3/ Statement of Purpose of up to 500 words in length in which the applicant explains why s/he is seeking an MA in History;
4/ Unofficial UVA Transcript;
5/ Two Letters of Recommendation from UVA faculty with whom the applicant has studied. Ideally, at least one of the referees should be a member of the History faculty.
Items #1 - #4, above, should be emailed to the Director of Graduate Studies (email@example.com) as a single .pdf file titled “[Last Name]_4+1 app.” The two letters of recommendation (Item #5, above) should be emailed to the Director of Graduate Studies (firstname.lastname@example.org) by the faculty referees.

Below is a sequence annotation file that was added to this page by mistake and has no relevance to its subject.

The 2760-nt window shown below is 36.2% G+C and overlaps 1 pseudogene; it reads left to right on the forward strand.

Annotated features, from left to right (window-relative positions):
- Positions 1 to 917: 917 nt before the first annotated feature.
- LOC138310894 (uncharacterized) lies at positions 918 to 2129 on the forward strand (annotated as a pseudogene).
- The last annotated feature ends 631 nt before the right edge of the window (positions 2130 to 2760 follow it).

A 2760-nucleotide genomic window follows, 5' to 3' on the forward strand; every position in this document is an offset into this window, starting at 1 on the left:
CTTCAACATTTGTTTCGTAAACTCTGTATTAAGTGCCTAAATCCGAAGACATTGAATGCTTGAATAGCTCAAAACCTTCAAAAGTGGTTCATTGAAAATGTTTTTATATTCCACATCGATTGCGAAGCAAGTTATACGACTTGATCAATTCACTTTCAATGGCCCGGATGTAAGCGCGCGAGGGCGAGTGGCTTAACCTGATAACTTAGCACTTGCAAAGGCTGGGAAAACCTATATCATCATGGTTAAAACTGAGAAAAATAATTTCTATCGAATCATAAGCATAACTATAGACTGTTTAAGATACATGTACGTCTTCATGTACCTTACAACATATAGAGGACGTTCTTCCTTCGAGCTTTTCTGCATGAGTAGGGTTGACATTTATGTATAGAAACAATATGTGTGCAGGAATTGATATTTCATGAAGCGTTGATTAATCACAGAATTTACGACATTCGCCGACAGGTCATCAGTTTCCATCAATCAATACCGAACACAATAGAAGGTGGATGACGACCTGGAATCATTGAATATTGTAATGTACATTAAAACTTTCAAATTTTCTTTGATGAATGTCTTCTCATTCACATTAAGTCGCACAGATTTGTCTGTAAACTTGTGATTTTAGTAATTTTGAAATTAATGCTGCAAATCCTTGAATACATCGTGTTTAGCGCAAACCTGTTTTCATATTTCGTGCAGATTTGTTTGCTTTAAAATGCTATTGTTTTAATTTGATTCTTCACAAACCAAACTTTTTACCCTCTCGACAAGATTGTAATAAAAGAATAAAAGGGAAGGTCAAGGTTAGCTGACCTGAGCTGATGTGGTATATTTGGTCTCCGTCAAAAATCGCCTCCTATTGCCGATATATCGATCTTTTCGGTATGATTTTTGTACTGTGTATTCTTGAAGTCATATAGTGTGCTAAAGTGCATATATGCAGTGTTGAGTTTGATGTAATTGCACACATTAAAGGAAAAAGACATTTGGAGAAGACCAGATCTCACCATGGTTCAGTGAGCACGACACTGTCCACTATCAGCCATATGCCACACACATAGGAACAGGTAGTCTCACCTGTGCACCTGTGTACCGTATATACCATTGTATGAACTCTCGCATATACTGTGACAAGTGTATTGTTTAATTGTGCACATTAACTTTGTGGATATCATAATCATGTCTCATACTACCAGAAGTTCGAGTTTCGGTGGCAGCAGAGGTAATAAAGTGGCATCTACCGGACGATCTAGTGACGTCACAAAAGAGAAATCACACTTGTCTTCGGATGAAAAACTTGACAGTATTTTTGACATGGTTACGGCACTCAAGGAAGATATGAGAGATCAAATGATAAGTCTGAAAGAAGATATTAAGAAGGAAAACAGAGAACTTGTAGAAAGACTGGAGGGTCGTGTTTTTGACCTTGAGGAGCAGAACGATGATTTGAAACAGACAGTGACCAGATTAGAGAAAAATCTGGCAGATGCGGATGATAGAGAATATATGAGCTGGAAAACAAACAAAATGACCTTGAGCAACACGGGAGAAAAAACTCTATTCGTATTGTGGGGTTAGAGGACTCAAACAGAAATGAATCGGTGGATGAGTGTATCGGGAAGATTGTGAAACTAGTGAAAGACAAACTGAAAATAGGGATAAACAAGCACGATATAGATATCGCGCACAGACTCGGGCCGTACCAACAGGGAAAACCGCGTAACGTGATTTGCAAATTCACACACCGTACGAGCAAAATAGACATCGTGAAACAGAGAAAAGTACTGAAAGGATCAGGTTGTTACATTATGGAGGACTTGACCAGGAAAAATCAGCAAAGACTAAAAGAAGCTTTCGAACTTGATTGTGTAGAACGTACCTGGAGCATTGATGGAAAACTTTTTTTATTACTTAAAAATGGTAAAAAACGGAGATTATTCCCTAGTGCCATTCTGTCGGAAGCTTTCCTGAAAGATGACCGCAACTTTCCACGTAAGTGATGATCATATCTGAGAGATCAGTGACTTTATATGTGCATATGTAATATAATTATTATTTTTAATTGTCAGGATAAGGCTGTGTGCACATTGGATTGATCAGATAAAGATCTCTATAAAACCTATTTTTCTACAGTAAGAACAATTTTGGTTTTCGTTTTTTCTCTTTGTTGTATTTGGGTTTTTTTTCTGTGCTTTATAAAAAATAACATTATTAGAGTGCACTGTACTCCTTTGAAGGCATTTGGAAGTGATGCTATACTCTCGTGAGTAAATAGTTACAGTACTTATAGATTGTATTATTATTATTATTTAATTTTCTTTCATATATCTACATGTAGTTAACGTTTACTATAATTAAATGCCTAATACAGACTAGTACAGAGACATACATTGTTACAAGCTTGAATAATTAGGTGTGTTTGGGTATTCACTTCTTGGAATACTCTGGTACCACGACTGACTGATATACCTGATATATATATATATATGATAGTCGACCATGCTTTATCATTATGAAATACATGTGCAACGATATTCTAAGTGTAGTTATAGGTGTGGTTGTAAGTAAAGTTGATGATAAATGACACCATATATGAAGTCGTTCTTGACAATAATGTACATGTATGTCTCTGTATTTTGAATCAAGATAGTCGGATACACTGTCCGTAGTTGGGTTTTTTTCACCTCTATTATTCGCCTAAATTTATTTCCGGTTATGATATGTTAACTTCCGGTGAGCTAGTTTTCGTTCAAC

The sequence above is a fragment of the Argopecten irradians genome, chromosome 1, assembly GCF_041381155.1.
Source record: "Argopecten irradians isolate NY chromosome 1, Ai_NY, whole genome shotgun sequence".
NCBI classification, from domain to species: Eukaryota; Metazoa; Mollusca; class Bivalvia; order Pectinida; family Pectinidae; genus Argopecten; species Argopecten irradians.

The deadline for applying is typically May 1st, but during the 2019-20 academic year the deadline has been extended to May 11, 2020. A further extension may be granted in exceptional circumstances upon request to the Director of Graduate Studies (email@example.com),
At this time, there is unfortunately no financial aid available for students who matriculate into the MA program after completing the BA.
*NOTE: Areas of Specialization are too numerous to list comprehensively. Examples include: colonial America; 19th- or 20th-century U.S.; modern, early modern, or medieval Europe; Ancient Greece and Rome; East Asia; South Asia; Latin America; Middle East; Africa; global history; international history; legal history; economic history; environmental history; Jewish history; gender and sexuality; war, genocide, and human rights; etc.